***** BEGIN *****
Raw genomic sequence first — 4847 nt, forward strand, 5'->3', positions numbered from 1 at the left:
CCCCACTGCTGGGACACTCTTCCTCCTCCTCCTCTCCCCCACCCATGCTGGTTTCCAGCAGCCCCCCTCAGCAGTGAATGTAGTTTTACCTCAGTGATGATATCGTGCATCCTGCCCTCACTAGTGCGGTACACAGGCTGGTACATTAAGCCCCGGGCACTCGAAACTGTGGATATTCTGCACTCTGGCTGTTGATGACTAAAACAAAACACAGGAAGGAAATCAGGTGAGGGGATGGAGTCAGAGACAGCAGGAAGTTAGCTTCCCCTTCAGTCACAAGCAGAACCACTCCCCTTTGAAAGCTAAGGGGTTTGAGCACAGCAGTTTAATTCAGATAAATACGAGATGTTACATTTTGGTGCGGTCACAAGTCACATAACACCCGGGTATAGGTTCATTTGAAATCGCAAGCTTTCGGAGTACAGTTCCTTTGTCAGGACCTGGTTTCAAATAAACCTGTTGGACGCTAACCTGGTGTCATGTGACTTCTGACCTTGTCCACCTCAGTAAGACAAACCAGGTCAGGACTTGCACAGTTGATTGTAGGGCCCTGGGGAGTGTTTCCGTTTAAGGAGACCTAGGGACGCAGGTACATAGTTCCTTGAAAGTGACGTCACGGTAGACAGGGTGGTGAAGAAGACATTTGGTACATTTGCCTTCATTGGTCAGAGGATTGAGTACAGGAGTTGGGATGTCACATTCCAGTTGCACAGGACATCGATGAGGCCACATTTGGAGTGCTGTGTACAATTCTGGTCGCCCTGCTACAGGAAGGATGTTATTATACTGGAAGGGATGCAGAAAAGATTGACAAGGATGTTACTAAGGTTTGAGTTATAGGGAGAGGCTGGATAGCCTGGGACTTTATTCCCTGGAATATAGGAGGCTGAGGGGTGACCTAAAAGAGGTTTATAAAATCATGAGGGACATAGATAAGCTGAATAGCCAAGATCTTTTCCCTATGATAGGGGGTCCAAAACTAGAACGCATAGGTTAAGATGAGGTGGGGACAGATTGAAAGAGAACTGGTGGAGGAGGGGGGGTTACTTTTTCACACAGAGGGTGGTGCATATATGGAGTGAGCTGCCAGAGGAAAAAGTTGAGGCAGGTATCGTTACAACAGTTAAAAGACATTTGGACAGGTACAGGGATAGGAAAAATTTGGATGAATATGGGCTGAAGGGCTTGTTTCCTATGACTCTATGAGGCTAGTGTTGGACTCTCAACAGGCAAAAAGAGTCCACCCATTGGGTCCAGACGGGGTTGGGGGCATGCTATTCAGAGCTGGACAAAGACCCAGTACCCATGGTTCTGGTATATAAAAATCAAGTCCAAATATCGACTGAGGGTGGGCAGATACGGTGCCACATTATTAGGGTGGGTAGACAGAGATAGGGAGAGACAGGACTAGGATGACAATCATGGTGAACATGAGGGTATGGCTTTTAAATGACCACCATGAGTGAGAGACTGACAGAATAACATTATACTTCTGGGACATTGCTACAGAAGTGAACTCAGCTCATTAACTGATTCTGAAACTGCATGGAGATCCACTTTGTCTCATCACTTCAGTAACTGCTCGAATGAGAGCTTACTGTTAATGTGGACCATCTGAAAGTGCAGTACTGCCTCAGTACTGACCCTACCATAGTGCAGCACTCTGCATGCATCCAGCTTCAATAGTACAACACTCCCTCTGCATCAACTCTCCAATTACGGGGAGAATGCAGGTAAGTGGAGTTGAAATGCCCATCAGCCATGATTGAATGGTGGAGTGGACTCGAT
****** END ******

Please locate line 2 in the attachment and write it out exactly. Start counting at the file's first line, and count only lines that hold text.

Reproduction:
CCCCACTGCTGGGACACTCTTCCTCCTCCTCCTCTCCCCCACCCATGCTGGTTTCCAGCAGCCCCCCTCAGCAGTGAATGTAGTTTTACCTCAGTGATGATATCGTGCATCCTGCCCTCACTAGTGCGGTACACAGGCTGGTACATTAAGCCCCGGGCACTCGAAACTGTGGATATTCTGCACTCTGGCTGTTGATGACTAAAACAAAACACAGGAAGGAAATCAGGTGAGGGGATGGAGTCAGAGACAGCAGGAAGTTAGCTTCCCCTTCAGTCACAAGCAGAACCACTCCCCTTTGAAAGCTAAGGGGTTTGAGCACAGCAGTTTAATTCAGATAAATACGAGATGTTACATTTTGGTGCGGTCACAAGTCACATAACACCCGGGTATAGGTTCATTTGAAATCGCAAGCTTTCGGAGTACAGTTCCTTTGTCAGGACCTGGTTTCAAATAAACCTGTTGGACGCTAACCTGGTGTCATGTGACTTCTGACCTTGTCCACCTCAGTAAGACAAACCAGGTCAGGACTTGCACAGTTGATTGTAGGGCCCTGGGGAGTGTTTCCGTTTAAGGAGACCTAGGGACGCAGGTACATAGTTCCTTGAAAGTGACGTCACGGTAGACAGGGTGGTGAAGAAGACATTTGGTACATTTGCCTTCATTGGTCAGAGGATTGAGTACAGGAGTTGGGATGTCACATTCCAGTTGCACAGGACATCGATGAGGCCACATTTGGAGTGCTGTGTACAATTCTGGTCGCCCTGCTACAGGAAGGATGTTATTATACTGGAAGGGATGCAGAAAAGATTGACAAGGATGTTACTAAGGTTTGAGTTATAGGGAGAGGCTGGATAGCCTGGGACTTTATTCCCTGGAATATAGGAGGCTGAGGGGTGACCTAAAAGAGGTTTATAAAATCATGAGGGACATAGATAAGCTGAATAGCCAAGATCTTTTCCCTATGATAGGGGGTCCAAAACTAGAACGCATAGGTTAAGATGAGGTGGGGACAGATTGAAAGAGAACTGGTGGAGGAGGGGGGGTTACTTTTTCACACAGAGGGTGGTGCATATATGGAGTGAGCTGCCAGAGGAAAAAGTTGAGGCAGGTATCGTTACAACAGTTAAAAGACATTTGGACAGGTACAGGGATAGGAAAAATTTGGATGAATATGGGCTGAAGGGCTTGTTTCCTATGACTCTATGAGGCTAGTGTTGGACTCTCAACAGGCAAAAAGAGTCCACCCATTGGGTCCAGACGGGGTTGGGGGCATGCTATTCAGAGCTGGACAAAGACCCAGTACCCATGGTTCTGGTATATAAAAATCAAGTCCAAATATCGACTGAGGGTGGGCAGATACGGTGCCACATTATTAGGGTGGGTAGACAGAGATAGGGAGAGACAGGACTAGGATGACAATCATGGTGAACATGAGGGTATGGCTTTTAAATGACCACCATGAGTGAGAGACTGACAGAATAACATTATACTTCTGGGACATTGCTACAGAAGTGAACTCAGCTCATTAACTGATTCTGAAACTGCATGGAGATCCACTTTGTCTCATCACTTCAGTAACTGCTCGAATGAGAGCTTACTGTTAATGTGGACCATCTGAAAGTGCAGTACTGCCTCAGTACTGACCCTACCATAGTGCAGCACTCTGCATGCATCCAGCTTCAATAGTACAACACTCCCTCTGCATCAACTCTCCAATTACGGGGAGAATGCAGGTAAGTGGAGTTGAAATGCCCATCAGCCATGATTGAATGGTGGAGTGGACTCGAT